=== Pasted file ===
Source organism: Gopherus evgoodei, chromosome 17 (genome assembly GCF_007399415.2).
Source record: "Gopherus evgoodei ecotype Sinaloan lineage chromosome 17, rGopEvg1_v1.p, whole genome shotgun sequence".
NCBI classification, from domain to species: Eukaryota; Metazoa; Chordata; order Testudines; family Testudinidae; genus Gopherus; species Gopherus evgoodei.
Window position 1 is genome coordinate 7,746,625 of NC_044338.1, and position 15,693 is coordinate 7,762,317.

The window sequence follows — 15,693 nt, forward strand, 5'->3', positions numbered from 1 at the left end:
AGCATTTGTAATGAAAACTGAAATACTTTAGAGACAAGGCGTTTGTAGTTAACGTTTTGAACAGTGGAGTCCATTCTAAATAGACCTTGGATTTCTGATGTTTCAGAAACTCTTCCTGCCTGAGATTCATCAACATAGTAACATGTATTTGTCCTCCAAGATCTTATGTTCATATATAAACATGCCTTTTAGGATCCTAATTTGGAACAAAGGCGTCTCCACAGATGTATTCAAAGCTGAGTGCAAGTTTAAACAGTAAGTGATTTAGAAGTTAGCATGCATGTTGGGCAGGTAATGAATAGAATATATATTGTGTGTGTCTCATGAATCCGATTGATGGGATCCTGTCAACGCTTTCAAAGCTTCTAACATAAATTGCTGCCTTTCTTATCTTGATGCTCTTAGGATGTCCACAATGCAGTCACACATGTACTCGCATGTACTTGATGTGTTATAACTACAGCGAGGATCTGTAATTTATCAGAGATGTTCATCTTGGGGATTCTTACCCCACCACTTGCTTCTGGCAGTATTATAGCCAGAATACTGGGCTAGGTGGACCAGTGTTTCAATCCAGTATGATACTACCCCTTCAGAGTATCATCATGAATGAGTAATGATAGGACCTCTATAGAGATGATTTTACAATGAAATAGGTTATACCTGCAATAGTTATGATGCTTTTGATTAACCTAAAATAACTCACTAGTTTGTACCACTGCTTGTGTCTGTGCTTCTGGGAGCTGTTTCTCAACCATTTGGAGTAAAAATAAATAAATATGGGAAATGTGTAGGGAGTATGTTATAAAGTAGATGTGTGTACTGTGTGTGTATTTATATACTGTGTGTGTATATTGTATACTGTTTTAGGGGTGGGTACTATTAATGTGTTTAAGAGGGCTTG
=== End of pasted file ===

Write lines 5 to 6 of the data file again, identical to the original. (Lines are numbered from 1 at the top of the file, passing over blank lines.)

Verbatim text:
The window sequence follows — 15,693 nt, forward strand, 5'->3', positions numbered from 1 at the left end:
AGCATTTGTAATGAAAACTGAAATACTTTAGAGACAAGGCGTTTGTAGTTAACGTTTTGAACAGTGGAGTCCATTCTAAATAGACCTTGGATTTCTGATGTTTCAGAAACTCTTCCTGCCTGAGATTCATCAACATAGTAACATGTATTTGTCCTCCAAGATCTTATGTTCATATATAAACATGCCTTTTAGGATCCTAATTTGGAACAAAGGCGTCTCCACAGATGTATTCAAAGCTGAGTGCAAGTTTAAACAGTAAGTGATTTAGAAGTTAGCATGCATGTTGGGCAGGTAATGAATAGAATATATATTGTGTGTGTCTCATGAATCCGATTGATGGGATCCTGTCAACGCTTTCAAAGCTTCTAACATAAATTGCTGCCTTTCTTATCTTGATGCTCTTAGGATGTCCACAATGCAGTCACACATGTACTCGCATGTACTTGATGTGTTATAACTACAGCGAGGATCTGTAATTTATCAGAGATGTTCATCTTGGGGATTCTTACCCCACCACTTGCTTCTGGCAGTATTATAGCCAGAATACTGGGCTAGGTGGACCAGTGTTTCAATCCAGTATGATACTACCCCTTCAGAGTATCATCATGAATGAGTAATGATAGGACCTCTATAGAGATGATTTTACAATGAAATAGGTTATACCTGCAATAGTTATGATGCTTTTGATTAACCTAAAATAACTCACTAGTTTGTACCACTGCTTGTGTCTGTGCTTCTGGGAGCTGTTTCTCAACCATTTGGAGTAAAAATAAATAAATATGGGAAATGTGTAGGGAGTATGTTATAAAGTAGATGTGTGTACTGTGTGTGTATTTATATACTGTGTGTGTATATTGTATACTGTTTTAGGGGTGGGTACTATTAATGTGTTTAAGAGGGCTTG